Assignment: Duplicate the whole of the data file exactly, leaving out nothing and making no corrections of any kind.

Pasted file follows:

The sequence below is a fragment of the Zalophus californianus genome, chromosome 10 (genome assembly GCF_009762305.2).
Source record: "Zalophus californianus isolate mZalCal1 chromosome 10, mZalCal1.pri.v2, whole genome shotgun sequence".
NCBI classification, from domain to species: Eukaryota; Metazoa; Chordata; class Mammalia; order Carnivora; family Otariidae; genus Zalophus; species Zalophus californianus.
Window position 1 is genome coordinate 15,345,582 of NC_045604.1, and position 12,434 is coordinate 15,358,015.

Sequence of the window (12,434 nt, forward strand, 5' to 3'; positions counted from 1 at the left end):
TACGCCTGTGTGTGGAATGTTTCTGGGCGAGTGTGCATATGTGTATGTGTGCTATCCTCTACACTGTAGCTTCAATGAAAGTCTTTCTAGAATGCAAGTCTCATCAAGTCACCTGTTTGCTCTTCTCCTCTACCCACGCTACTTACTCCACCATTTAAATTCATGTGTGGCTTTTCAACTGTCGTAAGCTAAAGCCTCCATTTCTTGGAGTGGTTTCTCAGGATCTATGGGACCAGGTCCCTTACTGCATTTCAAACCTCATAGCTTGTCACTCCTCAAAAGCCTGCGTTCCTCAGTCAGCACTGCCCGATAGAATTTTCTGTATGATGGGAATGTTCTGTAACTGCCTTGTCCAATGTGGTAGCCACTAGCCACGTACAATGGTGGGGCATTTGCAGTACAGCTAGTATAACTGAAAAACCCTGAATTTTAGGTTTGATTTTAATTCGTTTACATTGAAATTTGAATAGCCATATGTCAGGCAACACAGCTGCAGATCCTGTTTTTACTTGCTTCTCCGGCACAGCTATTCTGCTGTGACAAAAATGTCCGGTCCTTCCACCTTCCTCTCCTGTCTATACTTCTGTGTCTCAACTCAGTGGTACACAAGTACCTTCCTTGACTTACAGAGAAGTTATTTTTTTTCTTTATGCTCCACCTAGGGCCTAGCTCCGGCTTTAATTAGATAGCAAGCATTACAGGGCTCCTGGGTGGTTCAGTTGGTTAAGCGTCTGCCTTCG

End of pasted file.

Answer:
The sequence below is a fragment of the Zalophus californianus genome, chromosome 10 (genome assembly GCF_009762305.2).
Source record: "Zalophus californianus isolate mZalCal1 chromosome 10, mZalCal1.pri.v2, whole genome shotgun sequence".
NCBI classification, from domain to species: Eukaryota; Metazoa; Chordata; class Mammalia; order Carnivora; family Otariidae; genus Zalophus; species Zalophus californianus.
Window position 1 is genome coordinate 15,345,582 of NC_045604.1, and position 12,434 is coordinate 15,358,015.

Sequence of the window (12,434 nt, forward strand, 5' to 3'; positions counted from 1 at the left end):
TACGCCTGTGTGTGGAATGTTTCTGGGCGAGTGTGCATATGTGTATGTGTGCTATCCTCTACACTGTAGCTTCAATGAAAGTCTTTCTAGAATGCAAGTCTCATCAAGTCACCTGTTTGCTCTTCTCCTCTACCCACGCTACTTACTCCACCATTTAAATTCATGTGTGGCTTTTCAACTGTCGTAAGCTAAAGCCTCCATTTCTTGGAGTGGTTTCTCAGGATCTATGGGACCAGGTCCCTTACTGCATTTCAAACCTCATAGCTTGTCACTCCTCAAAAGCCTGCGTTCCTCAGTCAGCACTGCCCGATAGAATTTTCTGTATGATGGGAATGTTCTGTAACTGCCTTGTCCAATGTGGTAGCCACTAGCCACGTACAATGGTGGGGCATTTGCAGTACAGCTAGTATAACTGAAAAACCCTGAATTTTAGGTTTGATTTTAATTCGTTTACATTGAAATTTGAATAGCCATATGTCAGGCAACACAGCTGCAGATCCTGTTTTTACTTGCTTCTCCGGCACAGCTATTCTGCTGTGACAAAAATGTCCGGTCCTTCCACCTTCCTCTCCTGTCTATACTTCTGTGTCTCAACTCAGTGGTACACAAGTACCTTCCTTGACTTACAGAGAAGTTATTTTTTTTCTTTATGCTCCACCTAGGGCCTAGCTCCGGCTTTAATTAGATAGCAAGCATTACAGGGCTCCTGGGTGGTTCAGTTGGTTAAGCGTCTGCCTTCG